Talk to an attorney
The information on this page is not a substitute for legal advice. You are not required to hire an attorney, but legal matters can be complicated. Consider talking to an attorney to go over your options.
See our Finding Legal Help page for information about ways to get legal help. One way to talk to an attorney is to visit a free legal clinic. Clinics provide general legal information and give brief legal advice. You might also hire an attorney for just part of your case or to do one particular thing, rather than represent you for the whole case. Legal help is also available at discounted rates for people with modest incomes.
Temporary separation is an optional step spouses may take before filing for divorce, especially if they are not sure they want to divorce, but they need court orders to establish temporary provisions concerning alimony, property and debt management and division, health care insurance, housing, child support, child custody and parent time. If either party files a petition for divorce within one year after the date of filing the petition for temporary separation, the amount of the temporary separation filing fee is credited towards the divorce filing fee. Utah Code Section 30-3-4.5 governs temporary separation orders.
Either spouse can petition the district court for a temporary separation order if:
- the spouses are lawfully married; and
- both spouses have resided in Utah for at least 90 days.
Duration of order
A temporary separation order is valid for one year from the date of the hearing, unless the case is dismissed earlier. If one of the spouses files a petition for divorce while the temporary separation order is in effect, the temporary separation order will continue until the divorce is completed.
After a petition for temporary separation has been filed and served, both spouses must attend a divorce orientation course if there are minor children from the marriage. The petitioner must attend the course within 60 days after filing the petition and the respondent must attend the course within 45 days after being served. For more information about course locations and schedules and for information and forms for waiving the requirement, see our page on Mandatory Education in Divorce and Temporary Separation.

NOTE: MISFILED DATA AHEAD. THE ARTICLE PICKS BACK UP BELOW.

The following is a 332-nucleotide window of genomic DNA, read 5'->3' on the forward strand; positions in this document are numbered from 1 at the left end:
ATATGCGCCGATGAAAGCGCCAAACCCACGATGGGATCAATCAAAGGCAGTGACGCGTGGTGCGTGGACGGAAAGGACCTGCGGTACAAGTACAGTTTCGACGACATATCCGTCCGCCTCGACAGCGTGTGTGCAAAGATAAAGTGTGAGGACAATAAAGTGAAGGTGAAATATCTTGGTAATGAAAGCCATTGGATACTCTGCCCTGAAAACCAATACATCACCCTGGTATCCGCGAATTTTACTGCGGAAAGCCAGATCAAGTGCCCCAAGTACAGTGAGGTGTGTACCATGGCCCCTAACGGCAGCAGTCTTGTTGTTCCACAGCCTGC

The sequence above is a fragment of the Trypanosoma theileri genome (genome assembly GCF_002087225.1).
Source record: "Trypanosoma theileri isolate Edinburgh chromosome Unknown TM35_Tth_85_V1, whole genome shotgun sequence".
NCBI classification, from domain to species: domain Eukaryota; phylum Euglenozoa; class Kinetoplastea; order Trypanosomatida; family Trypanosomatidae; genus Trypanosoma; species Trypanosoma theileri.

Use OCAP, the Online Court Assistance Program, to prepare the petition for temporary separation and motion for temporary order.
A temporary separation order can include provisions about alimony, property and debt management and division, health care insurance, housing, child support, child custody and parent time.
- Answering a Complaint or Petition
- Child Custody and Parent Time
- Child Support
- Debt Division
- Default Judgments
- Divorce Mediation
- Fee Waiver
- Filing Procedures
- Finding Legal Help
- Going to Court
- How to get a Temporary Order
- Informal Trial of Support, Custody and Parent-Time
- Judicial Recognition of a Relationship as a Marriage
- Mandatory Education in Divorce and Temporary Separation
- Modifying Child Custody
- Modifying Child Support
- Modifying Parent-time
- Motion to Enforce Domestic Order (Order to Show Cause)
- Ninety-Day Waiting Period in Divorce Cases
- Online Court Assistance Program (OCAP)
- Parenting Plans
- Property Division
- Public and Non-public Records
- Separate Maintenance
- Serving Papers
- Temporary Separation
- Utah Statutes, Title 30, Husband and Wife
- Utah Statutes, Title 78B, Chapter 12, Utah Child Support Act
- Utah Statutes, Title 78B, Chapter 13, Utah Uniform Child Custody Jurisdiction and Enforcement Act
- Utah Statutes, Title 78B, Chapter 14, Uniform Interstate Family Support Act
The Utah State Courts mission is to provide the people an open, fair, efficient, and independent system for the advancement of justice under the law.